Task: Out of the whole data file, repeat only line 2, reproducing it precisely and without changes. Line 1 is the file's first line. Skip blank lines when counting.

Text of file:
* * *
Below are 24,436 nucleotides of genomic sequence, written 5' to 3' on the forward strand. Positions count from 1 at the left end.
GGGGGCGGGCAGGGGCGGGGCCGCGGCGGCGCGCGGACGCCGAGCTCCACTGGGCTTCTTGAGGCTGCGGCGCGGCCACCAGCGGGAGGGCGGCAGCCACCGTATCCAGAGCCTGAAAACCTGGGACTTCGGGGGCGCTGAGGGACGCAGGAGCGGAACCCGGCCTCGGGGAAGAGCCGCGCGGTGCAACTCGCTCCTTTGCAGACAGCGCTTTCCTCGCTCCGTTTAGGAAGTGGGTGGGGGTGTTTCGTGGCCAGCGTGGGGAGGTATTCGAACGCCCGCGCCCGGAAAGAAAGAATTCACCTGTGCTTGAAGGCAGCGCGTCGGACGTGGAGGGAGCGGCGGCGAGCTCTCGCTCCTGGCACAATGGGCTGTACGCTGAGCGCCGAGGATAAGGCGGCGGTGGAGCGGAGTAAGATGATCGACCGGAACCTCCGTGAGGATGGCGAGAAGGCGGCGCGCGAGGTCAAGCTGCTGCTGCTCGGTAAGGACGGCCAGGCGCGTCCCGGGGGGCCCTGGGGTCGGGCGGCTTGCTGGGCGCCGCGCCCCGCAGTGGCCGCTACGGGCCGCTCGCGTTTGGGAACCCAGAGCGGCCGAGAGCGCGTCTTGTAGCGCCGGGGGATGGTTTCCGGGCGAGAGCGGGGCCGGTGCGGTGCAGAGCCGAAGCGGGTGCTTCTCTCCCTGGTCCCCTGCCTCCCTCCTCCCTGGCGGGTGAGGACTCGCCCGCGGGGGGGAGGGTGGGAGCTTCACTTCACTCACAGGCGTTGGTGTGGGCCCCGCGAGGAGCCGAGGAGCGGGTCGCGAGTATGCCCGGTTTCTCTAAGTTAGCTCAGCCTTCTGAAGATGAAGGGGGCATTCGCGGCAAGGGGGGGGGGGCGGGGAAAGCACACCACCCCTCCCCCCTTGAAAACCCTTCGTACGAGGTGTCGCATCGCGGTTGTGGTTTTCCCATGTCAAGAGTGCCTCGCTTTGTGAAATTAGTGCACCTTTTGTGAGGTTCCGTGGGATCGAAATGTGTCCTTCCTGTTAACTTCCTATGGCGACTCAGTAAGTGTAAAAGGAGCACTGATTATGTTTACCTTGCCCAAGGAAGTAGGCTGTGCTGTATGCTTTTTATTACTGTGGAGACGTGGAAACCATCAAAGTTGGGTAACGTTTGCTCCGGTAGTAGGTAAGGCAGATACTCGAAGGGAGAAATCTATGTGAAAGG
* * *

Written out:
GGGGGCGGGCAGGGGCGGGGCCGCGGCGGCGCGCGGACGCCGAGCTCCACTGGGCTTCTTGAGGCTGCGGCGCGGCCACCAGCGGGAGGGCGGCAGCCACCGTATCCAGAGCCTGAAAACCTGGGACTTCGGGGGCGCTGAGGGACGCAGGAGCGGAACCCGGCCTCGGGGAAGAGCCGCGCGGTGCAACTCGCTCCTTTGCAGACAGCGCTTTCCTCGCTCCGTTTAGGAAGTGGGTGGGGGTGTTTCGTGGCCAGCGTGGGGAGGTATTCGAACGCCCGCGCCCGGAAAGAAAGAATTCACCTGTGCTTGAAGGCAGCGCGTCGGACGTGGAGGGAGCGGCGGCGAGCTCTCGCTCCTGGCACAATGGGCTGTACGCTGAGCGCCGAGGATAAGGCGGCGGTGGAGCGGAGTAAGATGATCGACCGGAACCTCCGTGAGGATGGCGAGAAGGCGGCGCGCGAGGTCAAGCTGCTGCTGCTCGGTAAGGACGGCCAGGCGCGTCCCGGGGGGCCCTGGGGTCGGGCGGCTTGCTGGGCGCCGCGCCCCGCAGTGGCCGCTACGGGCCGCTCGCGTTTGGGAACCCAGAGCGGCCGAGAGCGCGTCTTGTAGCGCCGGGGGATGGTTTCCGGGCGAGAGCGGGGCCGGTGCGGTGCAGAGCCGAAGCGGGTGCTTCTCTCCCTGGTCCCCTGCCTCCCTCCTCCCTGGCGGGTGAGGACTCGCCCGCGGGGGGGAGGGTGGGAGCTTCACTTCACTCACAGGCGTTGGTGTGGGCCCCGCGAGGAGCCGAGGAGCGGGTCGCGAGTATGCCCGGTTTCTCTAAGTTAGCTCAGCCTTCTGAAGATGAAGGGGGCATTCGCGGCAAGGGGGGGGGGGCGGGGAAAGCACACCACCCCTCCCCCCTTGAAAACCCTTCGTACGAGGTGTCGCATCGCGGTTGTGGTTTTCCCATGTCAAGAGTGCCTCGCTTTGTGAAATTAGTGCACCTTTTGTGAGGTTCCGTGGGATCGAAATGTGTCCTTCCTGTTAACTTCCTATGGCGACTCAGTAAGTGTAAAAGGAGCACTGATTATGTTTACCTTGCCCAAGGAAGTAGGCTGTGCTGTATGCTTTTTATTACTGTGGAGACGTGGAAACCATCAAAGTTGGGTAACGTTTGCTCCGGTAGTAGGTAAGGCAGATACTCGAAGGGAGAAATCTATGTGAAAGG